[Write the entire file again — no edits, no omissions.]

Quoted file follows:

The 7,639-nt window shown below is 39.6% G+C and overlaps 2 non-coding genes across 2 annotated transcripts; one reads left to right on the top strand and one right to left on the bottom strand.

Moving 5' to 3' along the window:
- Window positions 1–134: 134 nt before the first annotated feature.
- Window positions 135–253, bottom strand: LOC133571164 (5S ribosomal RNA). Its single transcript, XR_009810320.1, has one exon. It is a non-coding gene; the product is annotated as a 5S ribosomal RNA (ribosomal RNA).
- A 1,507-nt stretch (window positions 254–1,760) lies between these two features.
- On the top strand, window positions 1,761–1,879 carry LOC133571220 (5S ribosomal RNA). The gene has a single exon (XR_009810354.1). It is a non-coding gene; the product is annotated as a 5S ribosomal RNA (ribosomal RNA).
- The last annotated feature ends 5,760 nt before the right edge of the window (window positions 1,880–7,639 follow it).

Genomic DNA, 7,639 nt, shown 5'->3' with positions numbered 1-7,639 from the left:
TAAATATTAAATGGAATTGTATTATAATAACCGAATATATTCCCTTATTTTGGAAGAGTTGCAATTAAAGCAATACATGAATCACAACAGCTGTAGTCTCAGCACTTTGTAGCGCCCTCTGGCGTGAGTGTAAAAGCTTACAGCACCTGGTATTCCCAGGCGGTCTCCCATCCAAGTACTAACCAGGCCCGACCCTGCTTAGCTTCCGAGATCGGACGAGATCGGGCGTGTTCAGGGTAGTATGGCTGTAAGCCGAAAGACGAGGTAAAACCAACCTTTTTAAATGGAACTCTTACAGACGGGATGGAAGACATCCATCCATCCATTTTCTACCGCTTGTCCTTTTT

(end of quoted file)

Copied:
The 7,639-nt window shown below is 39.6% G+C and overlaps 2 non-coding genes across 2 annotated transcripts; one reads left to right on the top strand and one right to left on the bottom strand.

Moving 5' to 3' along the window:
- Window positions 1–134: 134 nt before the first annotated feature.
- Window positions 135–253, bottom strand: LOC133571164 (5S ribosomal RNA). Its single transcript, XR_009810320.1, has one exon. It is a non-coding gene; the product is annotated as a 5S ribosomal RNA (ribosomal RNA).
- A 1,507-nt stretch (window positions 254–1,760) lies between these two features.
- On the top strand, window positions 1,761–1,879 carry LOC133571220 (5S ribosomal RNA). The gene has a single exon (XR_009810354.1). It is a non-coding gene; the product is annotated as a 5S ribosomal RNA (ribosomal RNA).
- The last annotated feature ends 5,760 nt before the right edge of the window (window positions 1,880–7,639 follow it).

Genomic DNA, 7,639 nt, shown 5'->3' with positions numbered 1-7,639 from the left:
TAAATATTAAATGGAATTGTATTATAATAACCGAATATATTCCCTTATTTTGGAAGAGTTGCAATTAAAGCAATACATGAATCACAACAGCTGTAGTCTCAGCACTTTGTAGCGCCCTCTGGCGTGAGTGTAAAAGCTTACAGCACCTGGTATTCCCAGGCGGTCTCCCATCCAAGTACTAACCAGGCCCGACCCTGCTTAGCTTCCGAGATCGGACGAGATCGGGCGTGTTCAGGGTAGTATGGCTGTAAGCCGAAAGACGAGGTAAAACCAACCTTTTTAAATGGAACTCTTACAGACGGGATGGAAGACATCCATCCATCCATTTTCTACCGCTTGTCCTTTTT